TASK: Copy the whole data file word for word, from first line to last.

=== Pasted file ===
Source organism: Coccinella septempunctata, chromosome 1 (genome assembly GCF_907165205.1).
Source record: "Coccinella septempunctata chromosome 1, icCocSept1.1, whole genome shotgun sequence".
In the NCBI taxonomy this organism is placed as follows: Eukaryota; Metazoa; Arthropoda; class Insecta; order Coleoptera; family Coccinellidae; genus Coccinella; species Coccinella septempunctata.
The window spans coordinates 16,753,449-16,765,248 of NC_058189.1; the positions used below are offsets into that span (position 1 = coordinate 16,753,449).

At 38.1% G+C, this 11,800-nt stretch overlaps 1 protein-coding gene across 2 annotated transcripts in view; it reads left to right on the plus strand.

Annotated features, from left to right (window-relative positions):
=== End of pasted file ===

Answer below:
Source organism: Coccinella septempunctata, chromosome 1 (genome assembly GCF_907165205.1).
Source record: "Coccinella septempunctata chromosome 1, icCocSept1.1, whole genome shotgun sequence".
In the NCBI taxonomy this organism is placed as follows: Eukaryota; Metazoa; Arthropoda; class Insecta; order Coleoptera; family Coccinellidae; genus Coccinella; species Coccinella septempunctata.
The window spans coordinates 16,753,449-16,765,248 of NC_058189.1; the positions used below are offsets into that span (position 1 = coordinate 16,753,449).

At 38.1% G+C, this 11,800-nt stretch overlaps 1 protein-coding gene across 2 annotated transcripts in view; it reads left to right on the plus strand.

Annotated features, from left to right (window-relative positions):